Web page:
Written by: Bill of Rights Institute
By the end of this section, you will:
- Explain the causes and effects of the Seven Years’ War (the French and Indian War)
Use this Narrative at the beginning of Chapter 3 to discuss American Indians’ issues with British policies.
In February 1763, delegates from Great Britain, France, and other European nations signed the Peace of 1763 in Paris, ending what was termed the French and Indian War in North America and the Seven Years’ War in Europe. France lost to Britain both Canada and all of its North American territory east of the Mississippi River except New Orleans. The British also gained Florida from the Spanish. However, trouble was brewing on the frontier.
American Indians, most of whom had fought with the French against the British, now began to distance themselves from alliances with Europeans. They wished to drive out colonial settlers who had moved west for land. The British invited hostility when General Jeffrey Amherst decided to reduce gifts to the Indians; these had been a traditional sign of friendship. Most important, the visions of the Delaware prophet Neolin had inspired pan-Indian unity, encouraging American Indians to expel British colonists and soldiers from their lands.
Neolin preached that the Indian nations must stop trading with Europeans, reject all their goods (including weapons), and return to traditional ways. United around the common purpose of expelling the hated British and colonial settlers in the Midwest, American Indians targeted the string of British forts around the Great Lakes in a series of attacks during the spring of 1763. On May 1, the Ottawa chief Pontiac and fifty Indian warriors entered the imposing Fort Detroit, garrisoned by 120 heavily armed British soldiers. The Ottawa men performed a ceremonial dance under the wary gaze of the fort commander, Major Henry Gladwin. Gladwin was right to be suspicious, because the performers were collecting intelligence about the strength of the defenses.
Four days later, Pontiac held a war council with other leaders of the Ottawa, Huron, and Potawatomi tribes, laying a strategy to seize Fort Detroit as part of a general uprising, later known as Pontiac’s Rebellion, against the British and their colonists.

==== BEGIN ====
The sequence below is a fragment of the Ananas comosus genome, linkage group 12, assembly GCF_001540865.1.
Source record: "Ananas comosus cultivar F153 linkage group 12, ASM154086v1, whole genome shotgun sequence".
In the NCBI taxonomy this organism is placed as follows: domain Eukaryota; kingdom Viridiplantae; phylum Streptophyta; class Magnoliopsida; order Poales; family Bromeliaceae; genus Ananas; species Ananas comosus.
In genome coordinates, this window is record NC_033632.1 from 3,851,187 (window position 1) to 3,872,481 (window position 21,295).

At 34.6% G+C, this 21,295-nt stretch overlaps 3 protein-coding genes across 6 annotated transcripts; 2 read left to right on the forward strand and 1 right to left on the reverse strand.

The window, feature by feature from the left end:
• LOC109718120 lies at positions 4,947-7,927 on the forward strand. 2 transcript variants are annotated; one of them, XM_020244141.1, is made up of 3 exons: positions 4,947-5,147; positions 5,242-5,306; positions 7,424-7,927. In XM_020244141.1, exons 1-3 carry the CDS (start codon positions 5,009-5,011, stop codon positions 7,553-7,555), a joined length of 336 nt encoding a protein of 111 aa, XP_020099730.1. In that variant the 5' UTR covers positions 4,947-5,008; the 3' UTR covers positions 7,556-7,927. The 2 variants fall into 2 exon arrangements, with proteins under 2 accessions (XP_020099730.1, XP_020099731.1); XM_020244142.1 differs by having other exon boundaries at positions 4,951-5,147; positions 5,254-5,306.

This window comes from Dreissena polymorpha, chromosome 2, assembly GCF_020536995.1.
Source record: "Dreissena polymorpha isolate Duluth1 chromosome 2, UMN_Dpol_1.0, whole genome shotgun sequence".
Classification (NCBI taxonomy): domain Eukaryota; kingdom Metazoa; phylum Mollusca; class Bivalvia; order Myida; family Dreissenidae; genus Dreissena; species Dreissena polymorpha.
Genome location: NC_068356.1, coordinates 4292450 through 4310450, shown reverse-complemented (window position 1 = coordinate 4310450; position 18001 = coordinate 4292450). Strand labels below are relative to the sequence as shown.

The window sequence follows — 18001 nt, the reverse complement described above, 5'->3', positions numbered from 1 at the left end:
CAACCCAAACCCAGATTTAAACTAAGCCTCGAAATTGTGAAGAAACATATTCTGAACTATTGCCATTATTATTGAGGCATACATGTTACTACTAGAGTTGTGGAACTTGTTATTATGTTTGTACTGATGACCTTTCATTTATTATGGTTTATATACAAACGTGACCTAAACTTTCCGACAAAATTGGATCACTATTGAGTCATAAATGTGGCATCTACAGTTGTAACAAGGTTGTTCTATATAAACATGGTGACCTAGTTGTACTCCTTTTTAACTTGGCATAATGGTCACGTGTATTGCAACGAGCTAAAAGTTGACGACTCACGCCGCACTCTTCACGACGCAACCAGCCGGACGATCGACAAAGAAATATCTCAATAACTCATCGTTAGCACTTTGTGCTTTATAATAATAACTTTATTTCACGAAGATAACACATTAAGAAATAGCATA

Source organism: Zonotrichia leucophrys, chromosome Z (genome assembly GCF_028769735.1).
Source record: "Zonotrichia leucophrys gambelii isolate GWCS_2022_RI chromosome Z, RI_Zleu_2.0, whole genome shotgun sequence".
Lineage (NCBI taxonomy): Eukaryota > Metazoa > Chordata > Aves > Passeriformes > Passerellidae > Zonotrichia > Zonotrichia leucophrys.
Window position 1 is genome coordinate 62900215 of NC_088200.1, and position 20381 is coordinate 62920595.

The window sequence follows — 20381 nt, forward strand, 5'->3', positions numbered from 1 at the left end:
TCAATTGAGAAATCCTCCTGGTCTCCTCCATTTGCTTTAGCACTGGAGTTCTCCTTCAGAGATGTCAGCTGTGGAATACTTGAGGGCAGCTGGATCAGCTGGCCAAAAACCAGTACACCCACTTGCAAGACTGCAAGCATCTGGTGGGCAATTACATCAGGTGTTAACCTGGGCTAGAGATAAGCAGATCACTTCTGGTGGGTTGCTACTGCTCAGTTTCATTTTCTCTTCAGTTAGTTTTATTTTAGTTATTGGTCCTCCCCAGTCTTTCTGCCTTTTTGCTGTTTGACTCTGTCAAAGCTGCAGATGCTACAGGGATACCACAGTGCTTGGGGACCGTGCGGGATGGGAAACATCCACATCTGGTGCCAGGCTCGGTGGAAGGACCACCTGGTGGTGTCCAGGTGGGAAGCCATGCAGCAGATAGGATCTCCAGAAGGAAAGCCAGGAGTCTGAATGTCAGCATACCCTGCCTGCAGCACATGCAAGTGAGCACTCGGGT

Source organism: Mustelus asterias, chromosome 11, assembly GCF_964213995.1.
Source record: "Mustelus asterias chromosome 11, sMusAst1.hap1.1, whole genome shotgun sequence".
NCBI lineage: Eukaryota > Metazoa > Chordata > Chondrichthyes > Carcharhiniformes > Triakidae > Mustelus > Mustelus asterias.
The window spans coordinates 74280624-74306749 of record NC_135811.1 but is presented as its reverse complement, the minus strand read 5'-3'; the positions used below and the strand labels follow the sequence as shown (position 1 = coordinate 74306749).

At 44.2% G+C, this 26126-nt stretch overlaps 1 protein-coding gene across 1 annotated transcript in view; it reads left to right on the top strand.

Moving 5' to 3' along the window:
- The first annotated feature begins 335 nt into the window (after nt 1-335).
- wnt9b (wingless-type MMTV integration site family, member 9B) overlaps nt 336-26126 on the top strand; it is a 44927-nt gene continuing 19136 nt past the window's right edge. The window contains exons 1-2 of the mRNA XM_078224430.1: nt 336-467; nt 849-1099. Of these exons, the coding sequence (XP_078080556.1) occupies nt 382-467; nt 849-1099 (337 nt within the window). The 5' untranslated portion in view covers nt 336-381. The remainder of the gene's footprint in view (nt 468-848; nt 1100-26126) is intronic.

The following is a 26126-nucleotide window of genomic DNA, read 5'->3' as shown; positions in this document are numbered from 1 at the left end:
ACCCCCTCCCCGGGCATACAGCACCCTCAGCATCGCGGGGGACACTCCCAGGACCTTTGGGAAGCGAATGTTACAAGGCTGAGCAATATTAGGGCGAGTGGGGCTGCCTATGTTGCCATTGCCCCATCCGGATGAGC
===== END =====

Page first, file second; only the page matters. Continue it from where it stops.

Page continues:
On May 7, Pontiac led his warriors back to the fort armed with hidden weapons. However, an Indian informer had told Gladwin of the impending attack, and the redcoats (so named for the bright red of their uniforms) were armed and ready. Pontiac wisely withdrew and returned the following day with three Ottawa chiefs and a false pledge of peace.
Pontiac and his warriors rowed scores of canoes along the Detroit River and prepared to assault Fort Detroit the next day. The British had sealed it and prepared for a siege. The Indians killed and captured outlying settlers and blockaded the flow of reinforcements and supplies. Pontiac’s force steadily grew to nine hundred warriors, and they killed nearly one hundred British soldiers who were part of a resupply force approaching the fort.
In late May and early June, different groups of Indians assaulted and took several forts along the Great Lakes. At Fort Sandusky on Lake Erie, Huron warriors killed fifteen soldiers and several merchants. At Fort Michilimackinac in Michigan, Chippewa warriors pretended to play lacrosse while friendly Indian women entered the fort with concealed weapons. At one point as the men played, the ball was hurled over the walls of the fort. The warriors pretended to continue their game, running into the fort to retrieve the ball. The distracted guards failed to notice the warriors grabbing weapons as they entered. Soon the thirty-five-man garrison was dead.
The British responded with equal fervor. General Amherst told his field commanders to make every effort “that can serve to extirpate this execrable race.” He even suggested spreading smallpox among the tribes. Captain Simeon Ecuyer commanded five hundred soldiers at Fort Pitt and gave some parleying American Indians gifts, including blankets from the hospital that might have been infected with smallpox.